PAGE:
An Examination of the Attitudes Underlying Sexual Coercion Among Acquaintances

UNCG Author/Contributor (non-UNCG co-authors, if there are any, appear on document)
Jacquelyn W. White, Professor (Creator)
The University of North Carolina at Greensboro (UNCG )
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Abstract: Analyses of rape-supportive attitudes, with few exceptions, have not included conceptual or operational definitions of attitudes, and analysts have not explicitly examined the affective, cognitive, and behavioral components of attitudes toward rape. The purposes of the present article are to (a) use a social psychological framework for the analysis of attitudes toward rape and (b) examine the usefulness of distinguishing between the affective and cognitive components of attitudes toward rape. Three studies are presented. In Study 1, items from 14 published attitudes-toward-rape scales were categorized as affective, cognitive, or behavioral. Results revealed that 1.1% of the items were identified as behavioral; 52.2% of the items were categorized as cognitive and 46.7% as affective. Secondary analyses of published data revealed the respondents reported more disagreement with affectively-based rape attitude items than cognitively-based rape attitude items. In Study 2, we further examined the distinction between affective and cognitive components of attitudes using Burt's (1980) Rape Myth Acceptance Scale. Data collected from college men confirmed the affective-cognitive distinction. Furthermore, affectively-based attitudes, but not cognitively-based attitudes, were correlated with level of self-reported sexual coercion. In Study 3, we compared affective and cognitive components using a factor-analytically derived attitude measure. These analyses replicated the findings from Study 2. Together, these results support the importance of attending to the separate components of attitudes. In particular, the affective component of attitudes toward rape may have more predictive utility than the cognitive component.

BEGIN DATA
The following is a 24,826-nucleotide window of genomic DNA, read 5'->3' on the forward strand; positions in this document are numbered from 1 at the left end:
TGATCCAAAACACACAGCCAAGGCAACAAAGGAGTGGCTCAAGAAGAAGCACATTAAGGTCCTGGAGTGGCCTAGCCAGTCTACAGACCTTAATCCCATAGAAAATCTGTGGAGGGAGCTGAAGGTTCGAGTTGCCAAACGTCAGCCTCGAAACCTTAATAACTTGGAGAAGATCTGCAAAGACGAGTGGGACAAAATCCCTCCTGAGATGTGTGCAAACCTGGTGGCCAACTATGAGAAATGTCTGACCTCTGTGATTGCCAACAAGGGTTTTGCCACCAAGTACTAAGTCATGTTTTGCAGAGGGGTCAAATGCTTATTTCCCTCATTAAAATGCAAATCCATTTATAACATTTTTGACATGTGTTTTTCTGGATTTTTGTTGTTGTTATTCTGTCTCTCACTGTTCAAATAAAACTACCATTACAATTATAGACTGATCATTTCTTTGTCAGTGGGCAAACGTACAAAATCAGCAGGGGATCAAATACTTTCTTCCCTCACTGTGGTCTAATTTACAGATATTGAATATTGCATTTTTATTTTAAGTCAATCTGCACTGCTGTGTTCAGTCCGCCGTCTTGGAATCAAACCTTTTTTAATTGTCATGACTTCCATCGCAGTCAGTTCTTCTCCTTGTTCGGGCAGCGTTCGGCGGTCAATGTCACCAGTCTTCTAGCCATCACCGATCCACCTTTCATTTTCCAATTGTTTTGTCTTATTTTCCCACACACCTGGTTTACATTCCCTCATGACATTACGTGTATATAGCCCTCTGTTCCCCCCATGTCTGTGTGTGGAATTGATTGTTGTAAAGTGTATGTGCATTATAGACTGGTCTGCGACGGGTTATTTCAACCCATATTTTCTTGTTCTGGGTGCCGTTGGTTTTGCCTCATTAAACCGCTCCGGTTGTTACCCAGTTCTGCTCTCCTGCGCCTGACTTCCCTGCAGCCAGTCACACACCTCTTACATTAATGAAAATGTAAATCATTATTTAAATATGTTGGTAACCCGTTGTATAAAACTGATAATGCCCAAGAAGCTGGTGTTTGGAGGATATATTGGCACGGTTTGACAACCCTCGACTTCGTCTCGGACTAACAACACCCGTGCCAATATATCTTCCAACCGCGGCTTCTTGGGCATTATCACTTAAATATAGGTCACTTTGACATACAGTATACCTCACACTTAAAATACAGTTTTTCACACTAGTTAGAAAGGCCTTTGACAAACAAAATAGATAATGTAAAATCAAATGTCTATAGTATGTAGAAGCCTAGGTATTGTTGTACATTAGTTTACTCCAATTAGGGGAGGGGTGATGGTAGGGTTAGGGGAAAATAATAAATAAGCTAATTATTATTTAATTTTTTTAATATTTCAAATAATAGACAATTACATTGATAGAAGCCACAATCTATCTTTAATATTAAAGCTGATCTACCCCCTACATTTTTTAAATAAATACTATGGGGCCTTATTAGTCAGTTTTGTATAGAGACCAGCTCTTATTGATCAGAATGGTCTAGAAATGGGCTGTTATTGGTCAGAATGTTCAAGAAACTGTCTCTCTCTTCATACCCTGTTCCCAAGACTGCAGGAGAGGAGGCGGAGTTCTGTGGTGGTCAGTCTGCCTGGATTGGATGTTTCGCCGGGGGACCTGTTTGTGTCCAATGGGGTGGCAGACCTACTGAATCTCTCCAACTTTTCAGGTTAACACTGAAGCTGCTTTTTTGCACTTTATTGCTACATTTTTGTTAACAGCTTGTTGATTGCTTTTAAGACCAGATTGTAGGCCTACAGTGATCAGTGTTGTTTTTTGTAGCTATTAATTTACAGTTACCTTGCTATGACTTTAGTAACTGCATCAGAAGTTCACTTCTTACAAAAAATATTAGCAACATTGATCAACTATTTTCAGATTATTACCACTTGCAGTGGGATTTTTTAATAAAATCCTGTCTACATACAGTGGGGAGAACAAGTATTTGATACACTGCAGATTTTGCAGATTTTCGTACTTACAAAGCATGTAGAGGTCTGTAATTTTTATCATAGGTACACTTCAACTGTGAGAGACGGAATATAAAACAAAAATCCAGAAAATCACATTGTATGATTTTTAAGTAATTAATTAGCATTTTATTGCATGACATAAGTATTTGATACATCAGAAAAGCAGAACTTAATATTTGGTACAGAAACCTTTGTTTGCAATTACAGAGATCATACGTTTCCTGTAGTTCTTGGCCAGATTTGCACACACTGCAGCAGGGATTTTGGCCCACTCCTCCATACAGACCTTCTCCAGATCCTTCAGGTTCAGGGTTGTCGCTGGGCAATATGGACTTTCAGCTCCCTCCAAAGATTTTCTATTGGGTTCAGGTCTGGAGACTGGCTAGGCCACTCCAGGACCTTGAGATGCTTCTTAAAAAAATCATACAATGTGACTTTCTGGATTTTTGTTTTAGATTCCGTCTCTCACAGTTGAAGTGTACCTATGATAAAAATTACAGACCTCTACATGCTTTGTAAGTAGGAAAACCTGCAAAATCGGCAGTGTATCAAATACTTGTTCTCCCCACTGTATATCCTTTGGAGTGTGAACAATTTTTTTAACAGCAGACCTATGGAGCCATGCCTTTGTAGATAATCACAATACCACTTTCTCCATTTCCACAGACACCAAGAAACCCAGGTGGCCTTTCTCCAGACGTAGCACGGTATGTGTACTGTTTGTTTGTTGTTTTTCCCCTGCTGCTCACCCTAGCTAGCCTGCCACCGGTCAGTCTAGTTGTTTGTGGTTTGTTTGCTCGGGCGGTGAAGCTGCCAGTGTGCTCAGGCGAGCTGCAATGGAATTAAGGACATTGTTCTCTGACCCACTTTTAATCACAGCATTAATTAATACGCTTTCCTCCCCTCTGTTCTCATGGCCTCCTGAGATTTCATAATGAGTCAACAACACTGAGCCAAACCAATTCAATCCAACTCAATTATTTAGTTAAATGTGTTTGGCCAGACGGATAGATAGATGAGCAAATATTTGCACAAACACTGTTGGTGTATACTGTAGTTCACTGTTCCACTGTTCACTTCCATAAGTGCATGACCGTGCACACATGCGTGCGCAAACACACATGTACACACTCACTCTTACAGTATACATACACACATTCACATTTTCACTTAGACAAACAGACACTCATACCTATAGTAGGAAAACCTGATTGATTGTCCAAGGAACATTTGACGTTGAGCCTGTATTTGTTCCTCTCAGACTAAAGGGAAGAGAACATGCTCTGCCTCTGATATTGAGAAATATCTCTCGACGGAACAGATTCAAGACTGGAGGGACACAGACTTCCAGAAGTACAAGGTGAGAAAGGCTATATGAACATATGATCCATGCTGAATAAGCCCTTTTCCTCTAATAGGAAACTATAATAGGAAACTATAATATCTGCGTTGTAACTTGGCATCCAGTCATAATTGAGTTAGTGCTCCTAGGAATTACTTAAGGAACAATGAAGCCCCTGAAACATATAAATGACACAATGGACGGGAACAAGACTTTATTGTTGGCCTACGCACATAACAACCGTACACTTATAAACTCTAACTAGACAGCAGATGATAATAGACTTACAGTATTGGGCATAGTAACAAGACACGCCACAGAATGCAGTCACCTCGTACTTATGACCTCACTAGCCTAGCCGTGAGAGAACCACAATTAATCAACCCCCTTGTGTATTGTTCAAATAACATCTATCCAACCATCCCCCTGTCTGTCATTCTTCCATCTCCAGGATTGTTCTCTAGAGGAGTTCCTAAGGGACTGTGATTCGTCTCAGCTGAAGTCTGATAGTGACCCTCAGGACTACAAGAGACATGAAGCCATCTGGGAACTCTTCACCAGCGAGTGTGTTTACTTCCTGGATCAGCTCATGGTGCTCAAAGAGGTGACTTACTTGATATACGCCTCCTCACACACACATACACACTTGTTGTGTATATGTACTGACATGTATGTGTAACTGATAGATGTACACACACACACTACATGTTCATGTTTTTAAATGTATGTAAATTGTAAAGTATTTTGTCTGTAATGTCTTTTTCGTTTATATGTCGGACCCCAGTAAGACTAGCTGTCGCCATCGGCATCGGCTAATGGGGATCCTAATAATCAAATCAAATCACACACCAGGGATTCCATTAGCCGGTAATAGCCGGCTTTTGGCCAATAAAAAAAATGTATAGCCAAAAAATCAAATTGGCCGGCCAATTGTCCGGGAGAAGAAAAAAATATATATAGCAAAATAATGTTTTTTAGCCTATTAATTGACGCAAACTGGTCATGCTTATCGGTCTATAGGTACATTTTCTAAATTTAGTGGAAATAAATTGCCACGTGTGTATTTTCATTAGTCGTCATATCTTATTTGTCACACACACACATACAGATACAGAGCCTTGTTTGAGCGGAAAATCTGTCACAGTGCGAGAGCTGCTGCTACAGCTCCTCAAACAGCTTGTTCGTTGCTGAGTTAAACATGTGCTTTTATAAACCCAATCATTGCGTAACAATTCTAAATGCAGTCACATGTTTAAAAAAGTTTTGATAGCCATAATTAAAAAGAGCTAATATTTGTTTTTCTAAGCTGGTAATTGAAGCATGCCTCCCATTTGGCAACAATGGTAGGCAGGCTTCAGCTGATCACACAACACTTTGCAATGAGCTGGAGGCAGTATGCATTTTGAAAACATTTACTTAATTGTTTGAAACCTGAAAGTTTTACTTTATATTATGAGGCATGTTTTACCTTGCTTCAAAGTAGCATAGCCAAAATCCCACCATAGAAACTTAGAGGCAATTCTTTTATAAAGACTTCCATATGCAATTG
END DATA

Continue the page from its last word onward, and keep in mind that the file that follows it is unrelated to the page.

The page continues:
Additional Information

Journal of Psychology and Human Sexuality. 8, 27-48
Language: English
Date: 1996
Sexual coercion , Rape attitudes, Affectively-based attitudes, Cognitively-based attitudes, Behaviorally-based attitudes

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